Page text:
Peel Interview from Pizza Therapy
Gary Casper had a pizza problem. A BIG Pizza Problem.
He was given a pizza stone, but he didn't know how to use it. He was able to make pizza alright, but getting the pizza on and off the stone proved to be a problem.
Gary had been given a pizza baking stone similar to this one: Old Stone Oven 4467 14-Inch by 16-Inch Baking Stone
Then he had a brilliant idea... Gary and I have been an Internet friends for a number of years. I've always been amazed at his unique way of moving pizza on and off a pizza stone. In the following interview, Gary explains the Secret of The Super Peel: (EXO Limited Edition Super Peel in Solid Cherry! 100% Made in USA)
Albert: The Super Peel is a new take on an old tool. A peel is used to transfer a pizza on and off a pizza stone (or wood fired oven). Gary how did you come up with the idea of the Super Peel? How does it work?
This truly was a Father-Daughter project from the get go. Jen (my youngest)
had given me a pizza stone when she was about 9. We tried sliding pizzas
from a cardboard sheet and off of a flat baking sheet. Neither worked too
well initially. I am sure now that the whole shaking-sliding thing was
probably not beyond my abilities with a bit more practice.
But, impatience and stubbornness and a need to fix things was already kicking in.
Generally, we just set off try and incorporate a floured pastry cloth into
"something" that pizza wouldn't stick to and that would magically put our
pizzas onto our baking stone.
Gary: Ha, I wish I had pictures of some of the variations. I do still have one early version that was sort of a cloth held between two wooden rods and third rod to move a loop of the fabric. Another one incorporated parts from a car window shade. Fun yes, but getting more complicated all the way. The basic design that is used in the Super Peel today, came as sort of a "bolt out of the blue", a flash of thought that came after having set the whole project aside for a while. It was so simple and elegant!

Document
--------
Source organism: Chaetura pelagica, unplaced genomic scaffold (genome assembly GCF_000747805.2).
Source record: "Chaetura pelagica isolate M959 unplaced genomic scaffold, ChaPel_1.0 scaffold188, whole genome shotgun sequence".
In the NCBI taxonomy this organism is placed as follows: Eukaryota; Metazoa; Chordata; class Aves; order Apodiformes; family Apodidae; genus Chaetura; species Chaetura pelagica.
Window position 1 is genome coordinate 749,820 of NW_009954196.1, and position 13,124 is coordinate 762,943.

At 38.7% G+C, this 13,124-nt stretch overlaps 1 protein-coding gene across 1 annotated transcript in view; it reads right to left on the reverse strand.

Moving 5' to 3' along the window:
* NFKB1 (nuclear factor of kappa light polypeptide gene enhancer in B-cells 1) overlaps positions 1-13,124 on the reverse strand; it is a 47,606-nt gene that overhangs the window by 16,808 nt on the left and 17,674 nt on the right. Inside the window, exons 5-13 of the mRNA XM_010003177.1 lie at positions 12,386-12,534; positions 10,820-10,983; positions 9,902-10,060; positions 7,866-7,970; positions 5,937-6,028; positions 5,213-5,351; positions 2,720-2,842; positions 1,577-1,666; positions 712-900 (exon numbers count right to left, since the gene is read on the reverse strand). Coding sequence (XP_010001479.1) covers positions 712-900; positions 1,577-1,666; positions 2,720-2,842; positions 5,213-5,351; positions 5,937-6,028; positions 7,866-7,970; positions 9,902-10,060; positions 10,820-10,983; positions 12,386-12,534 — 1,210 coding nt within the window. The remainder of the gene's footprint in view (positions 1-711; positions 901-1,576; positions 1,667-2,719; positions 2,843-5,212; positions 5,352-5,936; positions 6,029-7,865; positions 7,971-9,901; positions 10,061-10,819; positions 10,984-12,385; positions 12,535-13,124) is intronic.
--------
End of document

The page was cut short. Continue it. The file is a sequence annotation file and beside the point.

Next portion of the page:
Albert: What gave you idea that the Super Peel would be popular with pizza makers and home chefs?
Gary: A lot of research: books, magazines, internet, etc. all led to the confirmation that we were not the only ones with this dough transfer problem. We were clearly focused on pizza initially. Regarding possible patenting, what is important is that which has already been done or described before - referred to as "prior art". During my research, I came across a bread baking cook book by Carol Field - "The Italian Baker". In one part of the book she is describing how she observed bakers loading their oven in the "Old Country". She described them using a sling of fabric to place loaves in the oven and then just whipping it out to leave the loaves behind. She then goes on to lament the fact that there is unfortunately no such device for use in the home kitchen. That helped to further enforce the notion that maybe we really were onto something and that it might find uses beyond pizza making.
Albert: Does the Super Peel have any other uses in baking other than pizza?
Gary: Yes, bread bakers, both amateurs and professionals have found it useful and have endorsed it. The Super Peel has been used in classes at the CIA and has even been mentioned in some bread baking books over the years. It can also be useful for pie and pastry making, as it can be slipped beneath and dough sheet even if it is partially stuck to the rolling surface. Generally, it can help with any dough moving task and will reduce the amount of handling and reduce the amount of extra flouring needed. As you know, too much of either of these can adversely affect the quality of your finished baked goods. Most recently, the wood fired oven gang has been giving us more attention. The use of too much bench flour can leave deposits on the bottom of your pizza, where it burns in the high heat of the WFO. The result can be an unpleasant bitterness which can really detract from the pie.